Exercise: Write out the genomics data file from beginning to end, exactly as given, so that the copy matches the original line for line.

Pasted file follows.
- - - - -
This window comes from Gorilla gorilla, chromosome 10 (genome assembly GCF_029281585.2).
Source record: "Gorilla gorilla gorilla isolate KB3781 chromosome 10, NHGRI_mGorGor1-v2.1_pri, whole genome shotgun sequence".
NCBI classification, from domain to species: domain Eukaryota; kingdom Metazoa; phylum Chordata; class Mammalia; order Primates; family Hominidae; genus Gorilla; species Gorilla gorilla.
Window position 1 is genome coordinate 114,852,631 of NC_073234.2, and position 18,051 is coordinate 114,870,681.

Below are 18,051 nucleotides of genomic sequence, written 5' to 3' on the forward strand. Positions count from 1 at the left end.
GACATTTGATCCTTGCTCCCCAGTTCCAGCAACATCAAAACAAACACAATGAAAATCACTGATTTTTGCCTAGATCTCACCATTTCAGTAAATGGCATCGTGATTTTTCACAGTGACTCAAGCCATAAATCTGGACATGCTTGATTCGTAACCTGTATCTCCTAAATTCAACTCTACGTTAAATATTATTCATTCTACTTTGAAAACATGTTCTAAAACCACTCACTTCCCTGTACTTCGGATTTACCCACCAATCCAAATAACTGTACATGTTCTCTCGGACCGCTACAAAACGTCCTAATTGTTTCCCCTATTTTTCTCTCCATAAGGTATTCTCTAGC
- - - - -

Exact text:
This window comes from Gorilla gorilla, chromosome 10 (genome assembly GCF_029281585.2).
Source record: "Gorilla gorilla gorilla isolate KB3781 chromosome 10, NHGRI_mGorGor1-v2.1_pri, whole genome shotgun sequence".
NCBI classification, from domain to species: domain Eukaryota; kingdom Metazoa; phylum Chordata; class Mammalia; order Primates; family Hominidae; genus Gorilla; species Gorilla gorilla.
Window position 1 is genome coordinate 114,852,631 of NC_073234.2, and position 18,051 is coordinate 114,870,681.

Below are 18,051 nucleotides of genomic sequence, written 5' to 3' on the forward strand. Positions count from 1 at the left end.
GACATTTGATCCTTGCTCCCCAGTTCCAGCAACATCAAAACAAACACAATGAAAATCACTGATTTTTGCCTAGATCTCACCATTTCAGTAAATGGCATCGTGATTTTTCACAGTGACTCAAGCCATAAATCTGGACATGCTTGATTCGTAACCTGTATCTCCTAAATTCAACTCTACGTTAAATATTATTCATTCTACTTTGAAAACATGTTCTAAAACCACTCACTTCCCTGTACTTCGGATTTACCCACCAATCCAAATAACTGTACATGTTCTCTCGGACCGCTACAAAACGTCCTAATTGTTTCCCCTATTTTTCTCTCCATAAGGTATTCTCTAGC